Today we’re thinking about calling, about how we, like Amos, are called by God. But here’s the thing. So often, when we talk about calling, it’s “Calling” with a capital-C, something distant and ominous and significant. Yes, that kind of calling is important, but today I’m more interested in the boring parts—even though “there is nothing boring about God.”

Calling doesn’t have to mean something spectacular. There is also the ordinary, day-to-day kind of calling. How are you called to act? What kind of life are you called to live? What kind of person are you called to be?

This morning in the Ministry Moment, we heard from Marcia Parker about our Health Ministry Team. She shared about the work of members of our congregation who are engaged in the health of our members and community: physical health, mental health, spiritual health, and the intersections of all of those. I think it’s safe to say that health has been a calling for many people, and the Health Ministry Team is one way that members of our congregation have put that call into practice, in addition to the ways that they have served through their careers. As a congregation, we celebrate the ways they have honored God’s calling on their lives, and we especially give thanks for Millie Fitzgerald and Virginia Shepherd who started this ministry among us and the many who have served alongside them.

What is your calling? What is that you were born to do? Or, to bring it in even closer, what small actions do you feel would be the right thing to do today: sending someone a card, mowing the grass of a sick neighbor, making a difficult phone call to apologize to someone you’ve hurt, offering a word of encouragement? What might God be calling you to do today?

I invite you to keep thinking about that, about the ways—small and large—that God may be calling you. But now, as we consider what today’s passage from Amos has to say to us, I want to think about a second question as well: when God does call, what keeps us from following? What stops us from listening to God’s call? Let’s take a look now at three things that might hold us back—but did not stop Amos.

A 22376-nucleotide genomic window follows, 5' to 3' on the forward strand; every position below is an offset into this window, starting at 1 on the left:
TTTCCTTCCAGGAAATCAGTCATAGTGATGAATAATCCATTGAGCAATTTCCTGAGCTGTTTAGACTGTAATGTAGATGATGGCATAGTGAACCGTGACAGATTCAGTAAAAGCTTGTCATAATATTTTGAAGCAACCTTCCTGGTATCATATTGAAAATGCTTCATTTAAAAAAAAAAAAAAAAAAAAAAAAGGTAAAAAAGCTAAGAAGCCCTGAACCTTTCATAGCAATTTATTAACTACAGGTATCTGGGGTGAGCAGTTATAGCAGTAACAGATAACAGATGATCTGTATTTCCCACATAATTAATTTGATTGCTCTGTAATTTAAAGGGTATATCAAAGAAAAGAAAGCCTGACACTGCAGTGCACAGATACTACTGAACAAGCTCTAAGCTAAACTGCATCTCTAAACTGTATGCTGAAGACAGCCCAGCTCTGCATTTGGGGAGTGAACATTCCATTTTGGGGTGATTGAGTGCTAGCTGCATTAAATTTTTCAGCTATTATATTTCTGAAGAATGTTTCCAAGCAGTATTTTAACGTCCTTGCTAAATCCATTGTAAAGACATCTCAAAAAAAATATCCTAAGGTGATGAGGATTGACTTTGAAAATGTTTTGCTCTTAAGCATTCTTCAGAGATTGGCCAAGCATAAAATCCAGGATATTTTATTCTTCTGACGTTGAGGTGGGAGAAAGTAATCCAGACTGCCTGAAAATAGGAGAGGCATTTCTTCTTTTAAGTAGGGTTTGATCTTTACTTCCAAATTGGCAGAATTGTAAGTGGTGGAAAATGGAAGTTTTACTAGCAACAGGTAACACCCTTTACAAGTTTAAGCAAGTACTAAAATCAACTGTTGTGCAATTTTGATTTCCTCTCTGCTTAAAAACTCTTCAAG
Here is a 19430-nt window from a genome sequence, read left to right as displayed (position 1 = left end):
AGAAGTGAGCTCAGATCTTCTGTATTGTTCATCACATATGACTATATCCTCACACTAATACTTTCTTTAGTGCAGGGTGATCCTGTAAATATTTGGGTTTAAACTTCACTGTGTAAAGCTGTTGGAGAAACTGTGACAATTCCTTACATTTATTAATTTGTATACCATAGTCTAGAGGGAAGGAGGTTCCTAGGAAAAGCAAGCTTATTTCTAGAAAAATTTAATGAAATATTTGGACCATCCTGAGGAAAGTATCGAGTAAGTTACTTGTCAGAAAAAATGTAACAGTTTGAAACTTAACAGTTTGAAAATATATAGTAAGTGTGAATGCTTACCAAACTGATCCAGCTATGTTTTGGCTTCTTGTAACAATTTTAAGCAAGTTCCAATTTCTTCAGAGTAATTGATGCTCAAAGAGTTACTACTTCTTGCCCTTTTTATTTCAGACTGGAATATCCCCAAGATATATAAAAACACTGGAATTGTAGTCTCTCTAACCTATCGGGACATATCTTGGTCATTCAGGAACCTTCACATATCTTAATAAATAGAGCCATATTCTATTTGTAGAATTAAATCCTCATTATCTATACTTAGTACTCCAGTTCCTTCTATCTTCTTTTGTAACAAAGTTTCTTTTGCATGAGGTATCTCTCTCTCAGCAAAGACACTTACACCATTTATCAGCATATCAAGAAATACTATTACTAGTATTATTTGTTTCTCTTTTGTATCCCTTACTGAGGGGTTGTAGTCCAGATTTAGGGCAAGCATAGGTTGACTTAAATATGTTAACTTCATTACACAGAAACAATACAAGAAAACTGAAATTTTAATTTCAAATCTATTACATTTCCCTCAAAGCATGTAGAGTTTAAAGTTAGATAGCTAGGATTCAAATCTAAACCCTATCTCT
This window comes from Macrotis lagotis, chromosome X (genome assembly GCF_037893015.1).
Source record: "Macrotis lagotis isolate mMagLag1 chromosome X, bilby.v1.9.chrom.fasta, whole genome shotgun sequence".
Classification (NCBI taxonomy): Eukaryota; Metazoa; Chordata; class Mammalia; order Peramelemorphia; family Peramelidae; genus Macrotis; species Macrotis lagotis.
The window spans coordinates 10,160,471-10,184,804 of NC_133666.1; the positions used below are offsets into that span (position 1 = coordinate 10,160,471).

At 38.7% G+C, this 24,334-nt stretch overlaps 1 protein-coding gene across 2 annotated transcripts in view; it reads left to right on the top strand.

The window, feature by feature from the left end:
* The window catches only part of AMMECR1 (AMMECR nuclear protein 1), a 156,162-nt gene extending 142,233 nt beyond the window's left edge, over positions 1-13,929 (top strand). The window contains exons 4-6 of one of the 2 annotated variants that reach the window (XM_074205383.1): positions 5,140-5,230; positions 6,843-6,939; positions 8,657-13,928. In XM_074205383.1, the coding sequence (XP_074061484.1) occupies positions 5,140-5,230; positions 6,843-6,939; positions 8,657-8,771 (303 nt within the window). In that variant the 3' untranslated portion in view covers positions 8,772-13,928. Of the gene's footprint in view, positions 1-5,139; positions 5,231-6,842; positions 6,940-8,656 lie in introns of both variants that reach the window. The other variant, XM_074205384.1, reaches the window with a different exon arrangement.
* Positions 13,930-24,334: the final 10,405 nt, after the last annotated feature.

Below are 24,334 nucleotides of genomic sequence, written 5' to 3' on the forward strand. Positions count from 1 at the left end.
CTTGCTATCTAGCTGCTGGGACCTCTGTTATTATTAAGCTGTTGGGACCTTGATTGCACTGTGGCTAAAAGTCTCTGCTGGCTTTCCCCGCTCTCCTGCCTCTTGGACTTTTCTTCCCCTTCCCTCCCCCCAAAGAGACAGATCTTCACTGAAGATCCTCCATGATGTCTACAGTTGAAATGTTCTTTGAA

First: the comfort of the status quo. Following God’s call means… doing something, maybe something that we’ve never done before, but even when it’s a simple, everyday action, it requires that we get up and go. Staying where we are, where we’re comfortable, is easier, even though deep down we know that we are capable of more. Sometimes what we need to pray for is for God to disrupt our inertia, to make us uncomfortable when we’ve gotten too complacent.

Amos, certainly, was pulled out of his comfortable life. Hear again how he describes it: “the Lord took me from following the flock, and the Lord said to me, ‘Go, prophesy to my people Israel.’” And he went. Amos was not swayed by shallow comfort. With God’s help, he saw through the façade of a stable political system that was actually built on corruption and injustice. Elsewhere in the book of Amos, this vocal prophet rails against the nation’s leaders who “trample the head of the poor into the dust of the earth, and push the afflicted out of the way” (2:7). Again and again in this book, he details the wrongdoing and injustices of the society. It is no wonder, then, that modern-day prophets, like Martin Luther King, Jr., have found inspiration in the book of Amos, adopting the refrain, “Let justice roll down like waters and righteousness like a mighty stream” (Amos 5:24).